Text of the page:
By Richard Croney

Bringing together your online activity with your wider business strategy can be difficult for search marketers. Fortunately, DoubleClick’s Business Data feature allows you to incorporate your broad business information with your paid activity for reporting, optimisation and account automation.

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What is Business Data?

Business data is effectively an advanced labelling system in DoubleClick Search (DS) that allows you to apply key business information to your Paid Search metrics. It lets you report on, and optimise towards, the data that is most relevant to achieving your wider business goals.

Why Business Data?

Take for instance an online marketing agency who are advertising the various different services they provide. Within our standard reports we can see all of our usual metrics, including all of our lead types. However, as a business we know that leads for different services vary in their likelihood to convert to sales down the line, and that each different service varies in value. Ultimately, we want to be optimising towards data that doesn’t simply make our conversion metrics look rosy, but is having a tangible effect on the profitability of the business. DoubleClick’s Business Data allows us this extra level of insight.

Step 1 - Create Your Table

Firstly, you need to add your business data to the account in the form of a business data table. Navigate to the ‘Business Data Tab’ and select ‘+Business Data Table’. You will then be able to enter a name and define the business data columns:

Adding business data in DS

Your columns can be one of three types – text, decimal or integer:

  • Text – will typically be the name of the attribute you want to apply the business data to. In the example above we will have the campaign categories.
  • Decimal – a decimal that needs to be defined. Usually, this will be some sort of conversion rate. In this example, we have defined two separate decimals – the conversion rate between submitting a contact form and a sale, and the conversion rate between a phone call and a sale.
  • Integer – a whole number. In this case, we will input the average sales value for each type of service, to give us a good estimate of the total value of the sale our campaigns are driving.

Step 2 – Input Your Rows

Once the shell of your table has been created, it’s time to add the rows that will contain your data. Go into your table and select ‘+ Business Data Row’ and input the data into the columns you created:

Adding business data rows in DS

N.B. The ‘ID’ is what matches your business data to the entities in the account you wish to apply it to. This row will be applied to any ‘PPC’ campaigns, so both the ‘ID’ and ‘Campaign’ field will remain as ‘PPC.’

For this particular row we are saying that the conversion rate between a form submission and sale is 10%, between a call and a sale is 20%, and the average value for overall sales is £1000 for PPC sales.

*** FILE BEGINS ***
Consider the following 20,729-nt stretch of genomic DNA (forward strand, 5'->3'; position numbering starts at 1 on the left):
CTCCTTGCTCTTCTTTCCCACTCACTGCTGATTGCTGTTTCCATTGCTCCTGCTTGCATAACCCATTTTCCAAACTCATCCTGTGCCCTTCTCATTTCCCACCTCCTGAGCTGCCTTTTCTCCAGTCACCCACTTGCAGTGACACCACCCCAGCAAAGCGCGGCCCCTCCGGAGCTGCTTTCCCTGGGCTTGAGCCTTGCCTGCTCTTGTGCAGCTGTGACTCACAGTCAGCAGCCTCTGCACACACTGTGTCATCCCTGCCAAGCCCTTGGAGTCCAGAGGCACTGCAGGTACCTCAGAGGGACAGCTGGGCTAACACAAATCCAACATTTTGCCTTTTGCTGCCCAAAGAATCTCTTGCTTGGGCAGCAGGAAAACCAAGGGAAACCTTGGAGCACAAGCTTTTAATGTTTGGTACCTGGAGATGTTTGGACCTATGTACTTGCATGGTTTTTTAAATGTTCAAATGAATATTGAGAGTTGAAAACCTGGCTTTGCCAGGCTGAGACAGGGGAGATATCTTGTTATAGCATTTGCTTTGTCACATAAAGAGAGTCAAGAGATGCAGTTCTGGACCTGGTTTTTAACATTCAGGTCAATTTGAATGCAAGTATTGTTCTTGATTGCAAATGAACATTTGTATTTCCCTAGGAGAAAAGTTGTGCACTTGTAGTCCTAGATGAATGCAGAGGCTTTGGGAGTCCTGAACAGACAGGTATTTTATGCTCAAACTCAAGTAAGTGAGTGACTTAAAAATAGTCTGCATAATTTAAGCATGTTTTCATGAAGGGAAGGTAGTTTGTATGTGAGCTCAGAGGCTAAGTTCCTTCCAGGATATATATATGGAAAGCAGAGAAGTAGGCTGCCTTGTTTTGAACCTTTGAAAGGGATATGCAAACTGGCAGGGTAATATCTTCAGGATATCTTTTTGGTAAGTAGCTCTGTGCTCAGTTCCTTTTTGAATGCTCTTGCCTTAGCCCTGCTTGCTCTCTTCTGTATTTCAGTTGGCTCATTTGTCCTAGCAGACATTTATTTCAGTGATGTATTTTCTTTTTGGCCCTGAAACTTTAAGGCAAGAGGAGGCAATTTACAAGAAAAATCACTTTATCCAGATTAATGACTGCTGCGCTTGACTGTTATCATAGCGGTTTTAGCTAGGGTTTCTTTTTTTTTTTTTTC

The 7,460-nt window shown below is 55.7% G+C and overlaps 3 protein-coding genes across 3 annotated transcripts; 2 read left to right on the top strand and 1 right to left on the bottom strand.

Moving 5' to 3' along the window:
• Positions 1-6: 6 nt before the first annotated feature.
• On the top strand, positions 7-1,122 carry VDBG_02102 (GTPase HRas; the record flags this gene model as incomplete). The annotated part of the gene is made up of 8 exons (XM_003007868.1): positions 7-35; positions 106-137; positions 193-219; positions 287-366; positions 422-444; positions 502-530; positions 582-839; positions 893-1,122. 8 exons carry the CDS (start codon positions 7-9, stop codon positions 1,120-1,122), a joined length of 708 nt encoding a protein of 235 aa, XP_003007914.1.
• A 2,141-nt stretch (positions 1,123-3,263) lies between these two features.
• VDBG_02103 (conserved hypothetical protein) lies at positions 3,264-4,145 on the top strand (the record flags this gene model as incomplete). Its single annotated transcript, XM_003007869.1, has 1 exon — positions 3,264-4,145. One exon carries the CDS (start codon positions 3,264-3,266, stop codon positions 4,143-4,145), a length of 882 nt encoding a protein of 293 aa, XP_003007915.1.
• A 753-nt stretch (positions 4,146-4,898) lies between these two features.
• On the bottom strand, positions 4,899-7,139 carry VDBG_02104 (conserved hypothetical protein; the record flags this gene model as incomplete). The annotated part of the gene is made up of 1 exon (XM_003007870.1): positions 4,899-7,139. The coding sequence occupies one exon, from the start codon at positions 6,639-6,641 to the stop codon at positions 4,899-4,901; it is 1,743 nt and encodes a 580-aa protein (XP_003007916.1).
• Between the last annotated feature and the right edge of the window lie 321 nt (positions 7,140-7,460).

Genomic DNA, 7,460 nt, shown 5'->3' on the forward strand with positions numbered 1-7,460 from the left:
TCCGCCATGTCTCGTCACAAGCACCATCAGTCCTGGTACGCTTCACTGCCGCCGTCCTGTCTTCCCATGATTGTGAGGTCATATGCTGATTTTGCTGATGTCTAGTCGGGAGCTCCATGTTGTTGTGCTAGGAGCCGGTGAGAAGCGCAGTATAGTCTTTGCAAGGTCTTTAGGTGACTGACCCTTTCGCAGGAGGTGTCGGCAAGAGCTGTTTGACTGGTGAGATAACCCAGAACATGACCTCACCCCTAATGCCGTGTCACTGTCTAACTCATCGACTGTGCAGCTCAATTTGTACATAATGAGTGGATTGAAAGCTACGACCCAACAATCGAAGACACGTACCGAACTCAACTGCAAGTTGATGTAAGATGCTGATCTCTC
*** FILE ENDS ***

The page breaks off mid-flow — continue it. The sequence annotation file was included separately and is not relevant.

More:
Step 3 – Map Business Data To Your Search Activity

In the DS interface, navigate to the campaigns, ad groups or keywords you want to apply your business data to. In ‘columns’ select the relevant business data columns that you want to view and click ‘apply’:

Mapping business data to search activity in DS

Next, click on the dropdown arrow in the ‘Campaign Types.ID’ column, and select the ID you want to apply to your campaigns:

Campaign Types ID column

When you have selected this, all of your other columns will auto-populate with the business data you have in your table. As with bid strategies, child entities will inherit the business data applied to a tier above unless otherwise defined:

Auto-populated business data

Step 4 – Use Formula Columns For Greater Insight

Now the data is mapped to the relevant campaigns, you can use formula columns combining your existing metrics with business data to give you the business insights you require. Using the data we have inputted, we can create a column that multiplies the number of contact forms we have received by the business data conversion rates and average sales value.

Using the above example, let’s say that we track phone calls and contact forms as lead enquiries. We can create formula columns that multiply the number of contact forms received with the contact form conversion rate to work out estimated sales and the number of sales by the average sales value to find out total revenue:

Formula columns for business data
More formula columns for business data

We can use all of our business data to manipulate all of our current conversion metrics in this manner, and leave us with a reporting view that looks like this:

DS business data report

Rather than simply viewing a ‘+1’ conversion metric, we are now applying relevant data to our search marketing for more relevant reporting and optimisation.

Conclusion

Being able to report factoring in your own relevant business information is something that has previously only been achievable through offline reporting and manipulation of search data. Not only does DS allow us to surface this level of insight in an easily usable interface, crucially it allows us to directly use this data to inform and optimise our search activity, rather than simply report on it. In a follow up blog, we will look at some of the more advanced aspects of business data, including the use of business exclusion events, and linking multiple data tables to further open the possibilities.

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